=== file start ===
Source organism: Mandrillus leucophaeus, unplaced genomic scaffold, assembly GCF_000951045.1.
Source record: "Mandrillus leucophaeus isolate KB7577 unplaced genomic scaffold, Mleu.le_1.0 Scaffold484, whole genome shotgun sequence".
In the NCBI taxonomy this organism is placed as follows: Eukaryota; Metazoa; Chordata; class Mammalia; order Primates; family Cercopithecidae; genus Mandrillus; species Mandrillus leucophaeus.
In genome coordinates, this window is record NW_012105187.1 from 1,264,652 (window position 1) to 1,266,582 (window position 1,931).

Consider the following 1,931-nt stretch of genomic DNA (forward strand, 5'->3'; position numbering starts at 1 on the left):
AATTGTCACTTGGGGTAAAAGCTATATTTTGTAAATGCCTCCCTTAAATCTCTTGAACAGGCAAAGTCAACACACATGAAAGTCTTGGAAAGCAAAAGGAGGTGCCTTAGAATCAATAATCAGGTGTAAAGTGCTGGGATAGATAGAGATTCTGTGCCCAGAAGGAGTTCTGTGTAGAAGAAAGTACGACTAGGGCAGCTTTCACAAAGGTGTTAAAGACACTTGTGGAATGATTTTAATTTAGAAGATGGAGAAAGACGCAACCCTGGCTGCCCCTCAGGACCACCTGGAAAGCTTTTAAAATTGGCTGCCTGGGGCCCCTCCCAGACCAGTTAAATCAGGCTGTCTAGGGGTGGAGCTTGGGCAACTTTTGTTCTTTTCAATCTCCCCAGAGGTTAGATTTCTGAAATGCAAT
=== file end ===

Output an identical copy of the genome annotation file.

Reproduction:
Source organism: Mandrillus leucophaeus, unplaced genomic scaffold, assembly GCF_000951045.1.
Source record: "Mandrillus leucophaeus isolate KB7577 unplaced genomic scaffold, Mleu.le_1.0 Scaffold484, whole genome shotgun sequence".
In the NCBI taxonomy this organism is placed as follows: Eukaryota; Metazoa; Chordata; class Mammalia; order Primates; family Cercopithecidae; genus Mandrillus; species Mandrillus leucophaeus.
In genome coordinates, this window is record NW_012105187.1 from 1,264,652 (window position 1) to 1,266,582 (window position 1,931).

Consider the following 1,931-nt stretch of genomic DNA (forward strand, 5'->3'; position numbering starts at 1 on the left):
AATTGTCACTTGGGGTAAAAGCTATATTTTGTAAATGCCTCCCTTAAATCTCTTGAACAGGCAAAGTCAACACACATGAAAGTCTTGGAAAGCAAAAGGAGGTGCCTTAGAATCAATAATCAGGTGTAAAGTGCTGGGATAGATAGAGATTCTGTGCCCAGAAGGAGTTCTGTGTAGAAGAAAGTACGACTAGGGCAGCTTTCACAAAGGTGTTAAAGACACTTGTGGAATGATTTTAATTTAGAAGATGGAGAAAGACGCAACCCTGGCTGCCCCTCAGGACCACCTGGAAAGCTTTTAAAATTGGCTGCCTGGGGCCCCTCCCAGACCAGTTAAATCAGGCTGTCTAGGGGTGGAGCTTGGGCAACTTTTGTTCTTTTCAATCTCCCCAGAGGTTAGATTTCTGAAATGCAAT